"No," Francois agrees. "It isn't." He doesn't retract the journal despite the cold air nipping at his bared fingertips, his nails slightly blue beneath the veneer of bone at the ends of them, not to mention packed dirt, though there's no trembling when there could be. "It wasn't Abigail's either. It wasn't mine. But it is also not yours to refuse. Someday, it may be yours to give away."

His arm extends out a little further, blinking once, slow, an earnest gaze fixed on Deckard's face that doesn't flutter or start-stop despite the snow that gets caught in eyelashes, the cold that stings eyes. His face is about as pale as the ashy substance, eyes dark and imploring. His smile becomes a little crooked, and he shifts his weight from foot to foot, as if to put some warmth back in them, when he adds; "That time is not now."

Why not? And how does he know? The only skepticism Deckard can muster is dull edged and short-lived — directed at the journal drifting patiently in the space between them rather than at Francois. Doesn't matter, though. He can feel dark eyes imploring and earnestness and crooked smile without having to see them and none of it stands to make him feel any less cold.

He takes the book. Quick and clipped after the fashion of a drug transaction taking place on an open street.

"I wouldn't get my hopes up. About any of this."

The journal is tugged free of a loose hold, quick enough that Francois' hand ends up drifting between them for a short moment before reeled back in, tucked beneath an arm for warmth, and finally, a shiver racks his body. "«I will not and can not.»" Useless warmth, French again, in his voice, for lack of anything better. "«But perhaps you should. It would be good for you. When there is nothing else, there is hope. If you think I am wrong— well.»" He shrugs. There's nothing more to say, not here.

Francois steps away, a last smile delivered as easily as he'd pointed the revolver what seems like a long time ago, before turning his back and trudging back up the path, leaving Deckard alone with the journal still slightly warm in his hand.

"«Optimism breeds disappointment.»" Deckard's personal philosophy on hope is as predictable as his philosophy on whores or drinking. Or drinking with whores. Francois' last smile is fended off with a scowl, warmth failing to find purchase on ice that's clouded dirty and opaque through the core of Flint's person. All the way up to the clarion blue of his eyes, still muzzy with the after effects of a buzz that has been killed several times over in the last few minutes.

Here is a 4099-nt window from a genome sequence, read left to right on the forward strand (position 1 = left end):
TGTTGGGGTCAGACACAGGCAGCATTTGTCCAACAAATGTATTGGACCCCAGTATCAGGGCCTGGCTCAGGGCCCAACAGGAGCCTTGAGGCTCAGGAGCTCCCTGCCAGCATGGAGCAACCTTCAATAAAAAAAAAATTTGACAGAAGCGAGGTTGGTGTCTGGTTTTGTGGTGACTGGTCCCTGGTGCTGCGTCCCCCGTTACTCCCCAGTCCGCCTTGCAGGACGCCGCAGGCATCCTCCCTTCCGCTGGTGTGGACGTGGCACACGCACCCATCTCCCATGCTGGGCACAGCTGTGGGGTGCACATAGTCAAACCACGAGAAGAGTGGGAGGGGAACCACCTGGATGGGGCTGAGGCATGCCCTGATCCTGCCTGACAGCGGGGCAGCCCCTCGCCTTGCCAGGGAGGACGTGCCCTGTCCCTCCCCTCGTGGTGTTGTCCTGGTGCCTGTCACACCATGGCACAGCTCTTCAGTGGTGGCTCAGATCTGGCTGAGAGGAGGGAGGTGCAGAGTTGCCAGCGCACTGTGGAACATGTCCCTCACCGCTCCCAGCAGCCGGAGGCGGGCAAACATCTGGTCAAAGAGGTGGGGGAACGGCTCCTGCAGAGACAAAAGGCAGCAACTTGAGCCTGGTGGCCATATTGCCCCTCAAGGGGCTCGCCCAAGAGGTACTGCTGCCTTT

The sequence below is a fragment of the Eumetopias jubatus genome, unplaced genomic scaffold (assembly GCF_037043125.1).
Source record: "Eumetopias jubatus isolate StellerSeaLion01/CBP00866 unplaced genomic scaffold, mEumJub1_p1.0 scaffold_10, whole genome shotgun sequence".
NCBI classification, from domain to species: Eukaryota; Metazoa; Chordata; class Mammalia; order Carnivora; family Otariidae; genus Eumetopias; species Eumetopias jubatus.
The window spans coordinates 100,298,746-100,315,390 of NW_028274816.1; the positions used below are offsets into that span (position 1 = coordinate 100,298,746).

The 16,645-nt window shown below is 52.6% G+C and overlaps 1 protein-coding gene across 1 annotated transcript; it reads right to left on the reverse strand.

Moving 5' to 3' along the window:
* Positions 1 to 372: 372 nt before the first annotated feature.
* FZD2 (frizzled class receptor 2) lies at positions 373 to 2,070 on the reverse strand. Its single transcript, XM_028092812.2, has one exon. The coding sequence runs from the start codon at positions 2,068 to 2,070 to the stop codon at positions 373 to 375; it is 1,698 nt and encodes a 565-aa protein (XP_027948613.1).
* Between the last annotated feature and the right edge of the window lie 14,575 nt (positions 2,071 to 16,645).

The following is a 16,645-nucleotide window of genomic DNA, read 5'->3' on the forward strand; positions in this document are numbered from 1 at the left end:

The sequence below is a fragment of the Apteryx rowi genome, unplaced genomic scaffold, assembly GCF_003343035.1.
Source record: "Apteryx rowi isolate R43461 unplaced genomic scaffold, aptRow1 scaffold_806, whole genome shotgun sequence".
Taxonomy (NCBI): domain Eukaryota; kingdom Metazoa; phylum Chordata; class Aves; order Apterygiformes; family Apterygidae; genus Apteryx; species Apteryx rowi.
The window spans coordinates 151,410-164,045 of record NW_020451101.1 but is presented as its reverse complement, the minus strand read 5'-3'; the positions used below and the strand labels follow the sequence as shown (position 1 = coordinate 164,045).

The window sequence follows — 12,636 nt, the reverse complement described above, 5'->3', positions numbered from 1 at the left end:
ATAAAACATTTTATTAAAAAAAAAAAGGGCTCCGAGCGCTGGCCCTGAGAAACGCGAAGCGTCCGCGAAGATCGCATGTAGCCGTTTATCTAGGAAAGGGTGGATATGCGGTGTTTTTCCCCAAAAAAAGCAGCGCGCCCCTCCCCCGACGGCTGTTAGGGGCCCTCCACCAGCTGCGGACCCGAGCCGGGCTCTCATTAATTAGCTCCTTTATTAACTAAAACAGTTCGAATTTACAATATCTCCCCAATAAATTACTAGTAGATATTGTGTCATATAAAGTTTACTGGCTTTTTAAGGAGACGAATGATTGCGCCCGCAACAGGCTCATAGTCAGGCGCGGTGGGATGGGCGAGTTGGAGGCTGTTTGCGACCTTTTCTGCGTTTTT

He stays where he is when Francois moves to go, ghastly grim and gaunt in the snow with a book in one hand and the other stinging numb and cold at his side. Eventually he scrubs at his nose again; looks off sideways. Scratches his head. "Theeere's…no place like home."

If anything, the snow agrees, and comes down a little harder. There is no place like home. This is no place like home. Deckard is left with very much what he started with - darkness and ice and trees where there shouldn't be. No Frenchman, this time, to point guns at him, and even the lights in the distance seems to have vanished. Snowflakes come down like so many elipses.

And all at once, with an unfair abruptness that does not bookend the gradual descent into maaadness with which this journey began, Flint is looking into a hazy reflection of himself. The glass of the window in the door is a little grimy, and though he does not hold a book in his hand, his fingers are hooked around a doorhandle. The noise of near-curfew traffic and general New York ambience, which did not see so noisy before, comes crashing around his head. A siren is going off somewhere.

It's not cold anymore, and the antique bookstore which he stands in front of does not belong in a Russian forest between Kaluga and Moscow.

There's nothing in the way of surprise on Deckard's face when he doesn't seem to go anywhere. Falling snow is taken in with a patient brand of tired dismay, brows tilted up and face long for the sink of every wet flake into his collar and down the back of his neck.

His fingers are too stiff to do much with the book — a glance down after them and it leads to nothing. It's when he looks up again that the world falls away around him, one last damp breath huffed out in a startled blast that vanishes into warm air before it attains substance. The reflection he's level with is wild-eyed and deathly pale, cold sweat glistening in a sheen across his brow and through coarse stubble. Of greater concern is the ruddy stuff drying into a sluggish, sticky drip under his nose and blotched across the hand and sleeve he's been using to wipe at it.

"Ungh — dammit," is his hoarse response to this and everything more generally, that same hand lifted to paw rough at his nose while the hand he has at the door pries at the handle. Someone on the opposite street corner is staring at him. There's a siren.

In he goes into the murk, shoulders bumping past the frame a little too hastily for him to be sober. Or sane. Both.